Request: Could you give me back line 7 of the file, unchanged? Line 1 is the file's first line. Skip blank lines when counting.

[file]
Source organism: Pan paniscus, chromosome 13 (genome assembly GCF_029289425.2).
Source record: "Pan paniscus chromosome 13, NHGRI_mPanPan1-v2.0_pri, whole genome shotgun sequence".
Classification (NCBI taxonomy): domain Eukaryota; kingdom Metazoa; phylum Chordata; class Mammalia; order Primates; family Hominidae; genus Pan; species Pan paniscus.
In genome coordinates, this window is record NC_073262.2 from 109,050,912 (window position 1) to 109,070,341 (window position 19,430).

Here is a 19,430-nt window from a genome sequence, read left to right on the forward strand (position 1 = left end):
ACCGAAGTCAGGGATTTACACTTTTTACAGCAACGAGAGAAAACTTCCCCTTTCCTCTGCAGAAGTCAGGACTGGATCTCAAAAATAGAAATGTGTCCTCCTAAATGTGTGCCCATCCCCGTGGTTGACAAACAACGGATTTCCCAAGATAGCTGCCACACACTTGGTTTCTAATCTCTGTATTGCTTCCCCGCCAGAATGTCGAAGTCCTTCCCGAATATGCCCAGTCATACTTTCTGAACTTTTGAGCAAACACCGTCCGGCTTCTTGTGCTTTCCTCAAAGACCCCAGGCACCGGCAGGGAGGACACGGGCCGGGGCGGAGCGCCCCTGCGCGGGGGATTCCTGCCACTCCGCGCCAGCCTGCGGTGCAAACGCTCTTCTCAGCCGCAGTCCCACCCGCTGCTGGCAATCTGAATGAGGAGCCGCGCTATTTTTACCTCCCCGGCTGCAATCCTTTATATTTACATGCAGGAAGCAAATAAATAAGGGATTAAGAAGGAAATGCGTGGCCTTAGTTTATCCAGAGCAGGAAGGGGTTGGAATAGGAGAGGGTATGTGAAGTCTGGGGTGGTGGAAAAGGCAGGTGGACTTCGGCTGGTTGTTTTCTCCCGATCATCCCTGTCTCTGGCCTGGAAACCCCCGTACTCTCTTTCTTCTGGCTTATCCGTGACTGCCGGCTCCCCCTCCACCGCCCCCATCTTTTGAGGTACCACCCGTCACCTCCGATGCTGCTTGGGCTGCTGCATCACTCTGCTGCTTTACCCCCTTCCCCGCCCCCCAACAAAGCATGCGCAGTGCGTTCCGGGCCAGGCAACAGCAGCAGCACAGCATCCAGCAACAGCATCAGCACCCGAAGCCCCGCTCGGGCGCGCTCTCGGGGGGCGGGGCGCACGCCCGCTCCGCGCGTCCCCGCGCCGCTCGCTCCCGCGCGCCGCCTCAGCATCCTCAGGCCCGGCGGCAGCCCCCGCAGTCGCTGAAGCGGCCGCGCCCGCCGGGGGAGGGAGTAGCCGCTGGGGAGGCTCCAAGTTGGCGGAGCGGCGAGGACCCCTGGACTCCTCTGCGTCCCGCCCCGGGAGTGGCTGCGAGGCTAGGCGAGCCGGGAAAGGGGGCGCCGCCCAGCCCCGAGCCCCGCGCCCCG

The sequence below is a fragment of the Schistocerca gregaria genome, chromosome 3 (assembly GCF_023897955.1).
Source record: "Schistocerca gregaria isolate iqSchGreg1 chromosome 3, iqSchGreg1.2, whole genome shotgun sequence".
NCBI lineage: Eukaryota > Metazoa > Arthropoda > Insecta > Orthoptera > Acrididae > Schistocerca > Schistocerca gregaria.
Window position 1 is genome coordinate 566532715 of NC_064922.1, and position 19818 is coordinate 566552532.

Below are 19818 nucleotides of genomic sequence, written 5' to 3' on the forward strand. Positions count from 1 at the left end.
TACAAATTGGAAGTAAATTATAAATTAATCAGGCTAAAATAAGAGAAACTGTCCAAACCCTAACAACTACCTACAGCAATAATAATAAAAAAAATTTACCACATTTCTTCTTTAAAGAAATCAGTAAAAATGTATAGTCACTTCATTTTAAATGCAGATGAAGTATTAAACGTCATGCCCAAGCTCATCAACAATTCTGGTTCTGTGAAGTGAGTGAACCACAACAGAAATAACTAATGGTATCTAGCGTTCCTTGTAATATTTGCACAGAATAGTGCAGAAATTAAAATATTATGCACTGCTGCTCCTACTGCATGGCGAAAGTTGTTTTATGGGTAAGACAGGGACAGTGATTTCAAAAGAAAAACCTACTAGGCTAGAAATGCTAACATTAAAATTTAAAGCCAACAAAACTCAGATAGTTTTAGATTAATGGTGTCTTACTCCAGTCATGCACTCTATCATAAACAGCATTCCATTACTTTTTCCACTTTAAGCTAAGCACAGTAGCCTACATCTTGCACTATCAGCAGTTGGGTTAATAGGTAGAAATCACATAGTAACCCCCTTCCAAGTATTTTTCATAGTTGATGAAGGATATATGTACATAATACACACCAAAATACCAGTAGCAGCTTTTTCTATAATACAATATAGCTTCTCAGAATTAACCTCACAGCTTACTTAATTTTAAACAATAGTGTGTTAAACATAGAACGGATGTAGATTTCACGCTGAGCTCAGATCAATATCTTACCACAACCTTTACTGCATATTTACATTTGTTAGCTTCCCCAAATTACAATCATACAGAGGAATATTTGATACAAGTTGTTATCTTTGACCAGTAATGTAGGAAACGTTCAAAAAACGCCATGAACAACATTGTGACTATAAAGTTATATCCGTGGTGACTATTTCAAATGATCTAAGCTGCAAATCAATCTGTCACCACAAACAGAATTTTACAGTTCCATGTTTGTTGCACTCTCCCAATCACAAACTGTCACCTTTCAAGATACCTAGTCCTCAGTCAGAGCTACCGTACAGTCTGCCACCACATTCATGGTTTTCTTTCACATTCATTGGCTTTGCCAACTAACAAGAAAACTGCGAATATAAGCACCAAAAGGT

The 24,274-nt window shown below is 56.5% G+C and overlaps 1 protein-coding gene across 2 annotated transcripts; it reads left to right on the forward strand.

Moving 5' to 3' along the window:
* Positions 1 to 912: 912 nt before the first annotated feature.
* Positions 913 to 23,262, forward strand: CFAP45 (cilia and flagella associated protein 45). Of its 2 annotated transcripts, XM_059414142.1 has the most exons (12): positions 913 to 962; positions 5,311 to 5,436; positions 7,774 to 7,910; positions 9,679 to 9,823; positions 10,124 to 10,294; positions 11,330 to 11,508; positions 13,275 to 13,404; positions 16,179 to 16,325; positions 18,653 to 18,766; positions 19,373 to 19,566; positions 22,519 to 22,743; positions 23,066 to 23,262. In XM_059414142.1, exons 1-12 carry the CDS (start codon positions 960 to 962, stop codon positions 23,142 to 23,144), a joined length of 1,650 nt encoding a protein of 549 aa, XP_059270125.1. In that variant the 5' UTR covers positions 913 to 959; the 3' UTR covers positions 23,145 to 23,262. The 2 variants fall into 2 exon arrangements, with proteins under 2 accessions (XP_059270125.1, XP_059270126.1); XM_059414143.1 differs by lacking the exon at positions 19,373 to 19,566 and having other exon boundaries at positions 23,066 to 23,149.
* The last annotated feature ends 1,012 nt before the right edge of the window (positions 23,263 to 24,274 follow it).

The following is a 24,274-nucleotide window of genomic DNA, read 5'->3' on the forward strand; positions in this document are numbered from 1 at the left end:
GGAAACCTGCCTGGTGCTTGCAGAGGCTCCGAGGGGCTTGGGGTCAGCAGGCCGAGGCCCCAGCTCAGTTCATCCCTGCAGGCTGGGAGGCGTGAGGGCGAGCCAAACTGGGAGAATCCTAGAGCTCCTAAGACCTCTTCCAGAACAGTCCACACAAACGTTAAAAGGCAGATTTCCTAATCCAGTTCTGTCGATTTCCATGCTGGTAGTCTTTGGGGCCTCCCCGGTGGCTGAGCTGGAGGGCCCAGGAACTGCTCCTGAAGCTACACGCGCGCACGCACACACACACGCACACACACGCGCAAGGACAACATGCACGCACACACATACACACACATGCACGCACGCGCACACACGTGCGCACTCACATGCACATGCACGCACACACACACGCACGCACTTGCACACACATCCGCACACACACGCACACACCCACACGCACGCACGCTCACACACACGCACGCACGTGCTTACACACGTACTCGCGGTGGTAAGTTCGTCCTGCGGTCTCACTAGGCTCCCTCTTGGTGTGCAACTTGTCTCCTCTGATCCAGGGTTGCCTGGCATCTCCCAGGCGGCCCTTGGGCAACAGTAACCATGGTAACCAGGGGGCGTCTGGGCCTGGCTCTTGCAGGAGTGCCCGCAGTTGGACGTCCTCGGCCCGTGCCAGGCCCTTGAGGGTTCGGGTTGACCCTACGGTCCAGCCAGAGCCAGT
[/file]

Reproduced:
The sequence below is a fragment of the Schistocerca gregaria genome, chromosome 3 (assembly GCF_023897955.1).